Will We Outlive Our Money?

Finances. They can be one of the most emotionally charged and difficult conversations to have with an aging loved one and even our spouse. Money is connected to so many facets of our lives. As we age and plan for retirement and beyond, it can feel like there are more questions than answers. How will we pay for long term care? Can we keep the house? Will our savings be enough? Should we get long-term care insurance? How much care should we plan for and what will it cost?


While many baby boomers are thinking about retirement, according to LongTermCare.gov, less than 1/3 of Americans 50+ have begun saving for long term care. What is striking is that when social security was enacted in 1935 and the retirement age was set at 65, the average life expectancy was just 62. Now, data suggests that if we reach 65 it is likely we will live to 85 years old. We are living 20-30 years past traditional “retirement age” and two common questions come to mind: “How will we pay for this new found longevity?” and “Will we outlive our money?”

Health Care Costs & Retirement Readiness

While never fun, a reality check now may change the way we spend and save our money ensuring a better future for ourselves and our loved ones. Planning for the future begins by adding a couple line items to our traditional out of pocket expenses for retirement, namely long term care and healthcare costs. Fidelity Investments estimates that a couple age 65 retiring in 2013 will need $220,000 out of pocket to pay for medical expenses. That assumes that this couple is using Medicare and that there are no long-term care costs.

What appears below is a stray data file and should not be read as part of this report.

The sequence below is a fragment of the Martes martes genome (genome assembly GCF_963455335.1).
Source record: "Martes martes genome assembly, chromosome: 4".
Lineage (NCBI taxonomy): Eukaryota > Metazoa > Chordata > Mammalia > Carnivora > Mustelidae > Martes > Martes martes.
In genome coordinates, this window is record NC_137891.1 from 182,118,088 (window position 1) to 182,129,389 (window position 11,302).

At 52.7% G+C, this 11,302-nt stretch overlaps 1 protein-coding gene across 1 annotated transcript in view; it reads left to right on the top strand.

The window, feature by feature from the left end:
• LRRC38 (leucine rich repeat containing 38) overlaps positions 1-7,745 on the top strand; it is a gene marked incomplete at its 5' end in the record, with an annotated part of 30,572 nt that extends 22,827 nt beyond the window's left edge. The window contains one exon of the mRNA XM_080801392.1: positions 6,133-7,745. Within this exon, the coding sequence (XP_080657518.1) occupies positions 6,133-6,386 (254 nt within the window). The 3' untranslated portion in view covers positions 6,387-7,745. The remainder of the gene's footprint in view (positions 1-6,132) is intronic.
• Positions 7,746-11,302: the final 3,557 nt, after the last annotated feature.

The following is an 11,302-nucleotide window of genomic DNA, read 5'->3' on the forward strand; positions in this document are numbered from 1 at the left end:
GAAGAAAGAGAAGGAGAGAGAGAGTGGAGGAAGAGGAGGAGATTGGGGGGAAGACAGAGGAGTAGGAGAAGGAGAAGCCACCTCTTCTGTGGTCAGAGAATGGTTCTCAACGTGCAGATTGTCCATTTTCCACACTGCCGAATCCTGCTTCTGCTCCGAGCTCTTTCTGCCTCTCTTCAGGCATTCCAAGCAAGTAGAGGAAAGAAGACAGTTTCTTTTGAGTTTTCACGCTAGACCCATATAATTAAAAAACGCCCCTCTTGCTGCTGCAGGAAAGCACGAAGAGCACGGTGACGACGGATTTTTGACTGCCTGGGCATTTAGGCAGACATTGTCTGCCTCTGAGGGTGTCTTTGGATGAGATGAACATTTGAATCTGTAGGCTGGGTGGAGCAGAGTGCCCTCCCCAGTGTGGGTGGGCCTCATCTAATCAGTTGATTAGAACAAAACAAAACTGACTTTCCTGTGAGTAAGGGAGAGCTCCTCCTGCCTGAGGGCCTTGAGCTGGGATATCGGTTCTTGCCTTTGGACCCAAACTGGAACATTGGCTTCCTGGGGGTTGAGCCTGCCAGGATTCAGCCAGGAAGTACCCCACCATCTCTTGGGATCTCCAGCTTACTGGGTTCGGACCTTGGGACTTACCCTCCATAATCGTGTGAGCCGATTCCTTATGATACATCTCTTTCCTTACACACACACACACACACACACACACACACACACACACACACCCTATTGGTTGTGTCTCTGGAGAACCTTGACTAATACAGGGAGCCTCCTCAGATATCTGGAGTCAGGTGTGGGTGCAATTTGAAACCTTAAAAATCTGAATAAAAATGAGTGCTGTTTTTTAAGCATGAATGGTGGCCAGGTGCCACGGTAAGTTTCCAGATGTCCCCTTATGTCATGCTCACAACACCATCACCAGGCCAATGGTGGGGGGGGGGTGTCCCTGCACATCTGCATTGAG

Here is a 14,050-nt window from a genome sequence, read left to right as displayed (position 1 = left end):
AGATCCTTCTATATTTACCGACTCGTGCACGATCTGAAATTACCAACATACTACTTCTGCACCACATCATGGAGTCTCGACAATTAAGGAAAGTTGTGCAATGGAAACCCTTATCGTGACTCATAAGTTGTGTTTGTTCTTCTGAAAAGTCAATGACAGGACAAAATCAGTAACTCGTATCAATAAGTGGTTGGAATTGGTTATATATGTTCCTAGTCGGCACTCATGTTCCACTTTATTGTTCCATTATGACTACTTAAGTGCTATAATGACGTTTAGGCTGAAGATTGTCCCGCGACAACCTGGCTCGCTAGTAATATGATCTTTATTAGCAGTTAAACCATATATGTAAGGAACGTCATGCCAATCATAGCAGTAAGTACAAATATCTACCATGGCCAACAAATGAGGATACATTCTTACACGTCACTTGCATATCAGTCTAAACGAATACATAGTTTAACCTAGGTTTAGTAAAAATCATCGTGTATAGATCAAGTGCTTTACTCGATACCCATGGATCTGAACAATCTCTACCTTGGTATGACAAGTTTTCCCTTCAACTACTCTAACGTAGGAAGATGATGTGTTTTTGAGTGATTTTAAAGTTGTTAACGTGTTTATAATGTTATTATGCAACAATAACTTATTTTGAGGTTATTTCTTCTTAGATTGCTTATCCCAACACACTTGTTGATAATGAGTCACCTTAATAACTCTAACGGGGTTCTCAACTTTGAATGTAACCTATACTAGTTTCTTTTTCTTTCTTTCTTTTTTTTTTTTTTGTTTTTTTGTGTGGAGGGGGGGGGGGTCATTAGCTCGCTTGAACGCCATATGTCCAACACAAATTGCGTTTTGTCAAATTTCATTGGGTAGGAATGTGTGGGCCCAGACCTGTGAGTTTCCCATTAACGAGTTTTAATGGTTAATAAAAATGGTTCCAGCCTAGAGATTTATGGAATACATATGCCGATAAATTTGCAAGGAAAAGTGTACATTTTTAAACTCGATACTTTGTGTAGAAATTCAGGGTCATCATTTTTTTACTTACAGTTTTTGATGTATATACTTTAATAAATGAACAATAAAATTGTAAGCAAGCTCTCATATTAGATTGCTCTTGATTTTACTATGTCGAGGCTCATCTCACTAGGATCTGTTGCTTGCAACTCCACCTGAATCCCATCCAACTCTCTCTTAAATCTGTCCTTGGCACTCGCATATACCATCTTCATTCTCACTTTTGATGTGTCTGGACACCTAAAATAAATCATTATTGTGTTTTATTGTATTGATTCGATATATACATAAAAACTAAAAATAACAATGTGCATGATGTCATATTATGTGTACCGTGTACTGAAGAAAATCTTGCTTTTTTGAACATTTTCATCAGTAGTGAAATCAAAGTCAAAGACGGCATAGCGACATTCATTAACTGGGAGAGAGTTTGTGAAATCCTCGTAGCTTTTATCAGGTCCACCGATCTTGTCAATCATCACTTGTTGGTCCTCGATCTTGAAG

If this healthcare cost estimate doesn’t include long term care costs, then what do we mean by Long Term Care? When we talk about long term care, we are referring to a range of services that address personal care needs such as daily functional care (bathing, dressing, toileting, eating) as well as assistance with the everyday tasks such as housework, taking medication, managing money, caring for pets, shopping for groceries, transportation, and engaging in social activities.

One of the great myths is that Medicare will cover long term care costs. Our healthcare system divides care into three main categories: acute, chronic, and long term care. While Medicare may cover a short stay in the hospital after a stroke (acute care) or diabetes management (chronic care) it does not cover long term care such as medical and social services needed to live independently or facility care that may become necessary due to physical or mental limitations.  

Will We Really Need It?

Aflac workforce did a survey of some 4,000 U.S. workers and found that only 13% of people believed that long-term care would affect their families. In reality, according to LongTermCare.gov, someone turning age 65 today has almost a 70% chance of needing some type of long-term care services and support in their remaining years. What is striking is 69% of people use long-term care services of some kind for an average of 3 years. It is important to look at your household retirement fund holistically as both individuals may need long term care. If you are lucky enough to not need assistance, your spouse still may. Crafting a retirement savings plan and budget that relies on your household having no long term care needs is a huge gamble.    

Average Costs

What makes planning for long term care so difficult is that it is both complex and unpredictable. Every person ages so differently and there are many variables in the cost of care such as duration of care, type of care needed, geographic location, facility vs home care needs and professional services needed. Below are the average costs nationally and in Washington State from the most recent market survey of long-term care costs done by MetLife in 2011. For a state by state listing of the findings click here: http://www.npr.org/2012/04/27/151303609/the-cost-of-elder-care

Published on December 31, 2013.